AiO

Art in Oregon turns its bridge-building to Lincoln County

The nonprofit is dedicated to helping artists connect with their communities by setting up a statewide database and awarding funds for the purchase of art

A healthy community needs a healthy cultural side, and that includes the arts, says Tammy Jo Wilson, cofounder of Art in Oregon (AiO). After a first year that included setting up a database of Oregon artists and offering micro-grants to Clackamas County businesses to purchase art, the nonprofit is turning its attention to Lincoln County.

Wilson and her husband, Owen Premore, got the idea for the nonprofit after the only gallery in Oregon City closed soon after the couple, both artists, bought a house in town. “We really started to think, how is art going to be part of our community?” Wilson said. “That led us to think not only about our community, but Oregon in general. That’s what led us to start this. Not just think about our community, but the state as a whole.” Wilson, a painter, and Premore, a sculptor and installation artist, started Art in Oregon in late 2017 with the goal of building bridges between artists and their communities.

“Road to Timberline,” by Elo Wobig (right), is the first painting purchased by the Museum of the Oregon Territory, says museum manager Jenna Barganski (center). Tammy Jo Wilson (left) says Art in Oregon hopes to continue working with the museum to expand its collection to include more Oregon artists. Photo courtesy: Art in Oregon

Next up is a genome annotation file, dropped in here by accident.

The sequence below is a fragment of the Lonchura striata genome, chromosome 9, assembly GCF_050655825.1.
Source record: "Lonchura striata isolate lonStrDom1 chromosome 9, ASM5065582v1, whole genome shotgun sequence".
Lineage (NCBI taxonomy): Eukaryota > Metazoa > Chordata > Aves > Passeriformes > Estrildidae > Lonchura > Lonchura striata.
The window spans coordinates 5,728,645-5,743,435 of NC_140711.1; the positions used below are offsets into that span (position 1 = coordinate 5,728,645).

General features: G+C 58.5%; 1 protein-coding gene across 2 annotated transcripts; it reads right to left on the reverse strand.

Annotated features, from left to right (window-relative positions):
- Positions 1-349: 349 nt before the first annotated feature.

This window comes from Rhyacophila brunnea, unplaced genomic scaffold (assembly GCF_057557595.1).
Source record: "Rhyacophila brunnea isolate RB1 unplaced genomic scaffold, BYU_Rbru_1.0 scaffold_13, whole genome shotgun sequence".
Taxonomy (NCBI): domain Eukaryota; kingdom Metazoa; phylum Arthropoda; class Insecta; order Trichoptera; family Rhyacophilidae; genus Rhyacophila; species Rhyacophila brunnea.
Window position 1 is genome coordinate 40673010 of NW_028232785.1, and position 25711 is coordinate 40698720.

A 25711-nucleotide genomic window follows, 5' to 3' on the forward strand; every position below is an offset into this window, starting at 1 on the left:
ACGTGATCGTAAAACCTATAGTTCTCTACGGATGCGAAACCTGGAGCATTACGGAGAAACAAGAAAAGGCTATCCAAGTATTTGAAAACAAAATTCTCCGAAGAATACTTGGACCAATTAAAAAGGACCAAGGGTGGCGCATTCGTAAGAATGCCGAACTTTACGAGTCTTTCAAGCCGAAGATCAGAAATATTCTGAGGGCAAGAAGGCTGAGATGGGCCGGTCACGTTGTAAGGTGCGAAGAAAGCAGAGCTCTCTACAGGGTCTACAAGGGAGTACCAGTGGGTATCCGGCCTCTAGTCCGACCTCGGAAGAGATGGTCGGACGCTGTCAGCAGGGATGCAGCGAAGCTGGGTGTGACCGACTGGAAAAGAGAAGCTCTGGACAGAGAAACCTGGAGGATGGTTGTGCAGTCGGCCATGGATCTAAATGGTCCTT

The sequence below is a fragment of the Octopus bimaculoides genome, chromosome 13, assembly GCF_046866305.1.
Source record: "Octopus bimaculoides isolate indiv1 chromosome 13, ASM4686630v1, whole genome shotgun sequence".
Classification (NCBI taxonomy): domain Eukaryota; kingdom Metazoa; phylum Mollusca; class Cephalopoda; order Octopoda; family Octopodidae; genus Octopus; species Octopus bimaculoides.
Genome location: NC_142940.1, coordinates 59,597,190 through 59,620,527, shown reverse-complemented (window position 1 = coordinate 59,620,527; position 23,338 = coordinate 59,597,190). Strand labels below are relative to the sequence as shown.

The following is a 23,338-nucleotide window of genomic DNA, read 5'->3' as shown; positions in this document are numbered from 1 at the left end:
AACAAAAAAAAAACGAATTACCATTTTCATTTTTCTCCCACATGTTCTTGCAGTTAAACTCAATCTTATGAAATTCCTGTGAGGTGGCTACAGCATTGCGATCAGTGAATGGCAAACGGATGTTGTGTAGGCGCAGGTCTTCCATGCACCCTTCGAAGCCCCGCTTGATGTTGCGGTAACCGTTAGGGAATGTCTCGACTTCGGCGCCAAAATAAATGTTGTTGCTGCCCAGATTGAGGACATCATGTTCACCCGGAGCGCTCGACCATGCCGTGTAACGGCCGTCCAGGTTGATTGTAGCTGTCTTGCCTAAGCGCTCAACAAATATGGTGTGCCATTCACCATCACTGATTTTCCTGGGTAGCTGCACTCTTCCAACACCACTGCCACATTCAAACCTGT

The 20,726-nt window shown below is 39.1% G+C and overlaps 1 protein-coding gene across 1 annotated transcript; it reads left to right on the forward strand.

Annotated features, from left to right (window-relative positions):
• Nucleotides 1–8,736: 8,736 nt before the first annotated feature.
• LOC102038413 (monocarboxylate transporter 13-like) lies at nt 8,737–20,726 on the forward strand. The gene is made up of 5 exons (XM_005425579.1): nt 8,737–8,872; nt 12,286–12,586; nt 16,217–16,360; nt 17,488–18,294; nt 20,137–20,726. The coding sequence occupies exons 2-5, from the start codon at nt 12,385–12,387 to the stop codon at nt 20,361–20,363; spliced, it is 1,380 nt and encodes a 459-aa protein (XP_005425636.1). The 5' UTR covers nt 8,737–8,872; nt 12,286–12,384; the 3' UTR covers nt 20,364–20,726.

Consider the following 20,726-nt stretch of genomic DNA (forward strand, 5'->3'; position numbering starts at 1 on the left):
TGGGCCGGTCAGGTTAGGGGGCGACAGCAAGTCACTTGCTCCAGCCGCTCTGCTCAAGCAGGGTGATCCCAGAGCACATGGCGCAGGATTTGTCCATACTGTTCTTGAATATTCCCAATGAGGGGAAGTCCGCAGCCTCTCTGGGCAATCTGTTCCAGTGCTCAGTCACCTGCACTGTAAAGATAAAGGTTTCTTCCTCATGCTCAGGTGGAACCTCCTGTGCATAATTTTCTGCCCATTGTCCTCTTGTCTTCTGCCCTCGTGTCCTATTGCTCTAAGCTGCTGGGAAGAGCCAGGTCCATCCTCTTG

Through a program called the Art Shine Project, they have set up a curated database of artists they hope will serve as a digital gallery leading to the purchase and placement of artwork in public. The 2018 Art Shine Project focused on Clackamas County, providing funds to help three local businesses and nonprofits purchase art of their choice from work submitted by 33 local artists.

“We are trying to connect with the artists of Oregon, both emerging and established and everything in between, and then help them find their community,” Wilson said. “So the goal of the Art Shine Project was to find as many artists in Clackamas County as we could, and from that we started the Art Shine database.” There is no charge to be included in the database, which includes close to 100 artists throughout the state.

Wilson sees project benefits as three-fold. The artist makes money from the sale of art and gets to see it publicly displayed. The businesses get to own an original piece of art, and the community is exposed to work by a local artist.

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